The man accused of killing an English professor and injuring his girlfriend in Pioneer Square is homeless and claims to be schizophrenic. Now, the case is putting the issue of mental health services right in the middle of Seattle's mayor's race.
Troy Wolff died after being stabbed multiple times on Friday night.
On Monday, Mayor Mike McGinn spent almost half an hour talking about the stabbing, during a news conference on an unrelated issue.
"i want to be really clear about his, i do not want to stigmatize people with mental health issues," said McGinn. "But when someone is violent, we have to have the ability to identity that, provide services, and potentially isolate them so they cant hurt themselves or others."
McGinn then rattled off a long list of crimes in the Seattle area, dating back to 1997, that were committed at the hands of someone believed to have mental health issues.
He says mental health services are not something typically funded on the local level, but that may need to change, because the city has repeatedly asked for more mental health funding from the state, but hasn't had much success.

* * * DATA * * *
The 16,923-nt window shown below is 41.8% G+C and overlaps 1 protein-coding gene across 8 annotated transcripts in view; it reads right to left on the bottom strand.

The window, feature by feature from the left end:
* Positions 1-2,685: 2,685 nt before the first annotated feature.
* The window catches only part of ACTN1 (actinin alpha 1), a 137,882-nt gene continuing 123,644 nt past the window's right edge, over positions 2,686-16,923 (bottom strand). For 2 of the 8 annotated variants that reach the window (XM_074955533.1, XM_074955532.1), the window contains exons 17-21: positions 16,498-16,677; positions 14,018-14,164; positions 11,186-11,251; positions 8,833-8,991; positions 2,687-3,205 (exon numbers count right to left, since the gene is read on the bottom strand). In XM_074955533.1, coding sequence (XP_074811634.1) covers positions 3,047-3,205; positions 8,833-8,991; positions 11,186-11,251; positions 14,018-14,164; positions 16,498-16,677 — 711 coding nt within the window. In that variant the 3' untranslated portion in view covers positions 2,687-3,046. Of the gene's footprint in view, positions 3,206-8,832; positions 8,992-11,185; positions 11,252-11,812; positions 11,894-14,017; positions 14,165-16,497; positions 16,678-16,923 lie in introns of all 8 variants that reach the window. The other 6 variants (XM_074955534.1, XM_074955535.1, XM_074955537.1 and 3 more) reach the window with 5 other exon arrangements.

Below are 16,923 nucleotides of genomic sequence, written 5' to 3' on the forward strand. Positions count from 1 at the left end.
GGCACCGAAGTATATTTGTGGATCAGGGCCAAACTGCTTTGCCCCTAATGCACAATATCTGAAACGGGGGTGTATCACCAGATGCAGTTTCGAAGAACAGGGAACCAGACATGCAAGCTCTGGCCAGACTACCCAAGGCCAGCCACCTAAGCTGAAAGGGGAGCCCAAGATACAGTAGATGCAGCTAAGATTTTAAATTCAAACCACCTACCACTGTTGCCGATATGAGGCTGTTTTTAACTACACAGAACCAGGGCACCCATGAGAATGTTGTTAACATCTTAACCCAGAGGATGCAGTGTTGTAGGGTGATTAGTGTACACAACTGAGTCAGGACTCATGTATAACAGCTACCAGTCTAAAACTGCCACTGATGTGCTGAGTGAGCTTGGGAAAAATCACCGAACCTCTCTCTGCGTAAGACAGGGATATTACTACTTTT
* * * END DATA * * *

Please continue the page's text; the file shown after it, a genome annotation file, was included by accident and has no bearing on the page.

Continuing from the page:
He said it's time to start looking at how to fund mental health services locally, even if that requires finding a dedicated tax source to pay for it.
"We will keep pushing. we will add more officers, we will give our officers more training so they have greater skill and ability to deal with people in mental health crisis," he said.
Meanwhile, Senator Ed Murray, who will face McGinn in the November election, says this is not a problem that can be blamed on the state legislature.
"It's unfortunate the mayor isn't aware the legislature passed Obama Care, The Affordable Care Act, this year," he said. "And that individuals who do not have mental health coverage today who are on the streets will have mental health coverage in the future, as Obama Care goes into place."
Murray said it's not a solution to the problem, but it's a start.
He also says McGinn should have acted years ago to address this problem.
"I would've acted earlier around the issue of police enforcement," he said. "McGinn said there wasn't a crime problem in the central part of our city. What I would do different is admit that we have a problem."
Both candidates sent their condolences to the family of Troy Wolff, who will be remembered at a Celebration of Life service set for Sunday, September 22nd at two p.m. It will be held in the Pagoda Student Union Building on the campus of Shoreline Community College.
That's where Wolff taught English for 17 years.